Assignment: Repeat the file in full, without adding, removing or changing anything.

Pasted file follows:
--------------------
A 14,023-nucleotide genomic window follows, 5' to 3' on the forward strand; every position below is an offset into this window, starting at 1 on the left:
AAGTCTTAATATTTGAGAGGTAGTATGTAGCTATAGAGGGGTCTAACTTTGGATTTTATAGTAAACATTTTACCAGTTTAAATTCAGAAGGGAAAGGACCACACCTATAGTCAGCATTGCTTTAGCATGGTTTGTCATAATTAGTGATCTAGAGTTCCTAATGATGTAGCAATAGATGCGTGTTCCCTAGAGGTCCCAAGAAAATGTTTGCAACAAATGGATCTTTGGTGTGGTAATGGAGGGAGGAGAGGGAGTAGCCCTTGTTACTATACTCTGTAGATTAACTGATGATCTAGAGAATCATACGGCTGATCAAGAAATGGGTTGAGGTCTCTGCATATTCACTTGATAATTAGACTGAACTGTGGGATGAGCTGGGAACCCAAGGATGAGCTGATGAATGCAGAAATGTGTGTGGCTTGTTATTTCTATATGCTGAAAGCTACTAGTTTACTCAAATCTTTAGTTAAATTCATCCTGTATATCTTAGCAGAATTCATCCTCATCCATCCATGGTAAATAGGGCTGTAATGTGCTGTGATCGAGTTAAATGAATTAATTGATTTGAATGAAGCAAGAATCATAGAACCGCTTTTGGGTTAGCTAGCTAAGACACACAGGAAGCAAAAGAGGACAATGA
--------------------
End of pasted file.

A 14,023-nucleotide genomic window follows, 5' to 3' on the forward strand; every position below is an offset into this window, starting at 1 on the left:
AAGTCTTAATATTTGAGAGGTAGTATGTAGCTATAGAGGGGTCTAACTTTGGATTTTATAGTAAACATTTTACCAGTTTAAATTCAGAAGGGAAAGGACCACACCTATAGTCAGCATTGCTTTAGCATGGTTTGTCATAATTAGTGATCTAGAGTTCCTAATGATGTAGCAATAGATGCGTGTTCCCTAGAGGTCCCAAGAAAATGTTTGCAACAAATGGATCTTTGGTGTGGTAATGGAGGGAGGAGAGGGAGTAGCCCTTGTTACTATACTCTGTAGATTAACTGATGATCTAGAGAATCATACGGCTGATCAAGAAATGGGTTGAGGTCTCTGCATATTCACTTGATAATTAGACTGAACTGTGGGATGAGCTGGGAACCCAAGGATGAGCTGATGAATGCAGAAATGTGTGTGGCTTGTTATTTCTATATGCTGAAAGCTACTAGTTTACTCAAATCTTTAGTTAAATTCATCCTGTATATCTTAGCAGAATTCATCCTCATCCATCCATGGTAAATAGGGCTGTAATGTGCTGTGATCGAGTTAAATGAATTAATTGATTTGAATGAAGCAAGAATCATAGAACCGCTTTTGGGTTAGCTAGCTAAGACACACAGGAAGCAAAAGAGGACAATGA